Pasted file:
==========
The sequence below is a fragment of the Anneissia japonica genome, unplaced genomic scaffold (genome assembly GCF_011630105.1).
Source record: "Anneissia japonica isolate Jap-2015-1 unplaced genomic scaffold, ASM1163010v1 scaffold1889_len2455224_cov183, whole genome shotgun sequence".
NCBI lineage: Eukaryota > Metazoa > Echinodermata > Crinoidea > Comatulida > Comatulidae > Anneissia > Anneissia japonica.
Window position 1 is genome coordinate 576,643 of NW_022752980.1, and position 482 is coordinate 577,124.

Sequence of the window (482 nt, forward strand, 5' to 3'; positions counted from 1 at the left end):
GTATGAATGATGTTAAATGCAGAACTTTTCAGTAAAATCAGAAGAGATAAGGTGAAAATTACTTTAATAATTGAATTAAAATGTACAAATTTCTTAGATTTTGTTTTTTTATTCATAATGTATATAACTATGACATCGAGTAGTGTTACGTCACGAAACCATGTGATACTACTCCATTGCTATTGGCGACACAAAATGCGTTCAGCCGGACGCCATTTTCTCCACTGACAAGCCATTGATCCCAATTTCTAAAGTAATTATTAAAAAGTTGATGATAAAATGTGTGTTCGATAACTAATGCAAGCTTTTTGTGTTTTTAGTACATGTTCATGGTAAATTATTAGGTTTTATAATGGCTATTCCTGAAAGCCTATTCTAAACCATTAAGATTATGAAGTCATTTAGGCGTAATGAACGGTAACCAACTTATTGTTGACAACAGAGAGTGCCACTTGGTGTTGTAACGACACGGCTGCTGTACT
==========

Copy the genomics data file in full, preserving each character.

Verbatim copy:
The sequence below is a fragment of the Anneissia japonica genome, unplaced genomic scaffold (genome assembly GCF_011630105.1).
Source record: "Anneissia japonica isolate Jap-2015-1 unplaced genomic scaffold, ASM1163010v1 scaffold1889_len2455224_cov183, whole genome shotgun sequence".
NCBI lineage: Eukaryota > Metazoa > Echinodermata > Crinoidea > Comatulida > Comatulidae > Anneissia > Anneissia japonica.
Window position 1 is genome coordinate 576,643 of NW_022752980.1, and position 482 is coordinate 577,124.

Sequence of the window (482 nt, forward strand, 5' to 3'; positions counted from 1 at the left end):
GTATGAATGATGTTAAATGCAGAACTTTTCAGTAAAATCAGAAGAGATAAGGTGAAAATTACTTTAATAATTGAATTAAAATGTACAAATTTCTTAGATTTTGTTTTTTTATTCATAATGTATATAACTATGACATCGAGTAGTGTTACGTCACGAAACCATGTGATACTACTCCATTGCTATTGGCGACACAAAATGCGTTCAGCCGGACGCCATTTTCTCCACTGACAAGCCATTGATCCCAATTTCTAAAGTAATTATTAAAAAGTTGATGATAAAATGTGTGTTCGATAACTAATGCAAGCTTTTTGTGTTTTTAGTACATGTTCATGGTAAATTATTAGGTTTTATAATGGCTATTCCTGAAAGCCTATTCTAAACCATTAAGATTATGAAGTCATTTAGGCGTAATGAACGGTAACCAACTTATTGTTGACAACAGAGAGTGCCACTTGGTGTTGTAACGACACGGCTGCTGTACT